It is difficult to ascertain the effect of prophylactic anticoagulation in development of this particular hemorrhage. Retroperitoneal bleeding is a very rare complication of pharmacologic prophylaxis for DVT reported with both low‐molecular weight and unfractionated heparins.6 There may be additive risk of prophylaxis in a cirrhotic patient with baseline elevated INR and thrombocytopenia, particularly in the context of renal failure.

Options in the management of spontaneous retroperitoneal hematoma include transarterial embolization, percutaneous decompression, and open surgery. Nonoperative management of these bleeds when possible may be preferable in cirrhotic patients, as their baseline liver disease renders them higher‐risk candidates for surgery. There are no randomized trials comparing these approaches.1

In summary, we report the case of a 56‐year‐old man with end‐stage liver disease and associated coagulopathy without evidence of DIC who survived to discharge with intravascular management of a spontaneous retroperitoneal hemorrhage from the lumbar arteries. To our knowledge, this is the second reported case of spontaneous retroperitoneal hemorrhage in a cirrhotic in which the lumbar arteries were implicated and the first in which multiple arteries were found to be bleeding simultaneously. Any hospitalized patient who develops abdominal pain, flank pain, or hemodynamic instability in the context of coagulopathy, regardless of cause, warrants evaluation for retroperitoneal bleed. Appropriate early management includes immediate resuscitation, intensive monitoring, urgent imaging, and surgical and interventional radiology consultation in order to prevent a fatal outcome.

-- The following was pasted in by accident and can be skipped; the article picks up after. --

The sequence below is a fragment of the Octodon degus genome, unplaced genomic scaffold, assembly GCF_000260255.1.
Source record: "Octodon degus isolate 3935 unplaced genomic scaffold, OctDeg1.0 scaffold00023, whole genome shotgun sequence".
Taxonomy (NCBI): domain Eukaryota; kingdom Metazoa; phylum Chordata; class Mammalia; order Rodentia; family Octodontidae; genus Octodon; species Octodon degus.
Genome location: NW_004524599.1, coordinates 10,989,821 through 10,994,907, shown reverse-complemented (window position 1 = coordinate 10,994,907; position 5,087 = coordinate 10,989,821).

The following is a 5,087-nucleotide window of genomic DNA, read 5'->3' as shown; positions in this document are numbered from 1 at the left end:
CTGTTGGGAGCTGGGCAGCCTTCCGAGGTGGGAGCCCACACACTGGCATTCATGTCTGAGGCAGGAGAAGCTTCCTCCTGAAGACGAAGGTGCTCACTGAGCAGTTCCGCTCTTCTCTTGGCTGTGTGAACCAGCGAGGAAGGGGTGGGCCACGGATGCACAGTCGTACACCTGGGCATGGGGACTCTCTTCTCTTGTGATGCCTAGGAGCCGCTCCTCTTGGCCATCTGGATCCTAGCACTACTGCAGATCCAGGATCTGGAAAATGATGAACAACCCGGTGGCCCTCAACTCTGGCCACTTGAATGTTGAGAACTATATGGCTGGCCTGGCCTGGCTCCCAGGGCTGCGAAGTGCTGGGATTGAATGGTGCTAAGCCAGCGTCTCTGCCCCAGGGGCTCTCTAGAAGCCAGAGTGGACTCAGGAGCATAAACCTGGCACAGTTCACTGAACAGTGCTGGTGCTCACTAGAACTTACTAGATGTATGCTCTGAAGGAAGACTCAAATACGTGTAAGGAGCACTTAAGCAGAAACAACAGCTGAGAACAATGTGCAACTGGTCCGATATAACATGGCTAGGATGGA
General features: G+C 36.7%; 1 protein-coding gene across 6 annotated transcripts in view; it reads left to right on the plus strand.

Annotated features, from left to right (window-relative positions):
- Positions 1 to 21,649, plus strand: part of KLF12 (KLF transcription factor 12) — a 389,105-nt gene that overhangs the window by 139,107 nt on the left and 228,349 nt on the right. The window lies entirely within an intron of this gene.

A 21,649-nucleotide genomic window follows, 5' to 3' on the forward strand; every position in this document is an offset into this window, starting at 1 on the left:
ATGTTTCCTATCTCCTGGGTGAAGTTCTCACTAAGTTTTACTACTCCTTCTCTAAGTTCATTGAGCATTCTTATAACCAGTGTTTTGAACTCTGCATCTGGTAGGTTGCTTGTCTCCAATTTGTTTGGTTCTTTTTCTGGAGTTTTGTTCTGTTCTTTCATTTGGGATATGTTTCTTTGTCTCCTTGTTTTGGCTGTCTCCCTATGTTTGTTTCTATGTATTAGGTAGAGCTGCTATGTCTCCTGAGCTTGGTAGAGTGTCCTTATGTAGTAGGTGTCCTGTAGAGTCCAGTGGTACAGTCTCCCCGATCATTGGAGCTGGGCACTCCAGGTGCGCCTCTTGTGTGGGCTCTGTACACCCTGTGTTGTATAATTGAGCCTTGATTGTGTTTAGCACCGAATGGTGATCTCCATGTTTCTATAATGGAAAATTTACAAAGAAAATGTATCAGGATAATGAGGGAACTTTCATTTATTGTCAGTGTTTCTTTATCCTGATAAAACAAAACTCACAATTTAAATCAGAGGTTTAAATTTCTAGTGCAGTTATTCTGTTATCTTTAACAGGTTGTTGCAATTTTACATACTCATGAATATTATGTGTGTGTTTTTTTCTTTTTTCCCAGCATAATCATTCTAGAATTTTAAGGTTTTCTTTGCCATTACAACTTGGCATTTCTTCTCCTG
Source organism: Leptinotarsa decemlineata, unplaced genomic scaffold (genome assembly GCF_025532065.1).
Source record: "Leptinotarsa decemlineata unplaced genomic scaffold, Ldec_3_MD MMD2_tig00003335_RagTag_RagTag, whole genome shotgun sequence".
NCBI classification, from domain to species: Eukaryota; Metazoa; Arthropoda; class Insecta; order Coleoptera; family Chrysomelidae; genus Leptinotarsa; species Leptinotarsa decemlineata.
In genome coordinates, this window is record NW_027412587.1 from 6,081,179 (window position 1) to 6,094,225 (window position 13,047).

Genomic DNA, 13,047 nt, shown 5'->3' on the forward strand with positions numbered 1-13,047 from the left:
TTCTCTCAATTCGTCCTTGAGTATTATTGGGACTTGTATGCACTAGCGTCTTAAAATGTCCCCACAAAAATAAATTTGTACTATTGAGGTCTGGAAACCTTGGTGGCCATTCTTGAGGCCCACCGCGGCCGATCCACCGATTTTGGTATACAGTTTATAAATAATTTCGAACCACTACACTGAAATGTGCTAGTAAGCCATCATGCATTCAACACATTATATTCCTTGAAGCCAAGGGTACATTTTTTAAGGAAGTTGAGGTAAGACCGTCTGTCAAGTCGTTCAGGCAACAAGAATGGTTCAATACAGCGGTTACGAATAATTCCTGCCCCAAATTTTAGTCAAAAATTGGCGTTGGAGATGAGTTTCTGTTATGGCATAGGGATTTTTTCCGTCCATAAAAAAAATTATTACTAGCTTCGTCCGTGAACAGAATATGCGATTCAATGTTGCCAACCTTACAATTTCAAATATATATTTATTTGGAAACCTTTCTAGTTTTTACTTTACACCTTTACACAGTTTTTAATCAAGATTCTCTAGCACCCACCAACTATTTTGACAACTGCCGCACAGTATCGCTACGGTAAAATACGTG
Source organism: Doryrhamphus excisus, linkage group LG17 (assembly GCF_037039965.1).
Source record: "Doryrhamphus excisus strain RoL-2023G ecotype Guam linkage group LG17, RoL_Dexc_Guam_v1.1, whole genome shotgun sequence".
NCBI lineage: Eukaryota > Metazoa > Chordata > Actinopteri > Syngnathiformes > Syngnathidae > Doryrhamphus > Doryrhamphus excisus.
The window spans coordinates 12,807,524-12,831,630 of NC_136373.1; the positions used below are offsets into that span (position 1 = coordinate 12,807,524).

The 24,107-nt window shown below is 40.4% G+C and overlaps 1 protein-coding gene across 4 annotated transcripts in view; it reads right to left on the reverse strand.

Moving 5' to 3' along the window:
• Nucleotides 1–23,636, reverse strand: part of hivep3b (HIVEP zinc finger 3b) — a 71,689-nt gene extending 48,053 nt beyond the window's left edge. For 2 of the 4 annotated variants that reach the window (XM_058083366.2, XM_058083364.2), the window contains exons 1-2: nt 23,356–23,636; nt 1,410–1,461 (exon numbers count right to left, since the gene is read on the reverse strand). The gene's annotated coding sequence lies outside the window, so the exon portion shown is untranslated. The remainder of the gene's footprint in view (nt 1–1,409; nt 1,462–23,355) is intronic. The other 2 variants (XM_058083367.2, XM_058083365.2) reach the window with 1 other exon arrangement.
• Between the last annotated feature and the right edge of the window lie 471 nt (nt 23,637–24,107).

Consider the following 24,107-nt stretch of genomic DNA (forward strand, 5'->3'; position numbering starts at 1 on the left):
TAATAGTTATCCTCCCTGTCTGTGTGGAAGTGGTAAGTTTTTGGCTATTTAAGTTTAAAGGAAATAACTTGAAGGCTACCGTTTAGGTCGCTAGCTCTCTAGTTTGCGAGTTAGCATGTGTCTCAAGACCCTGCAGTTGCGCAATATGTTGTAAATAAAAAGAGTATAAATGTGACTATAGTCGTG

References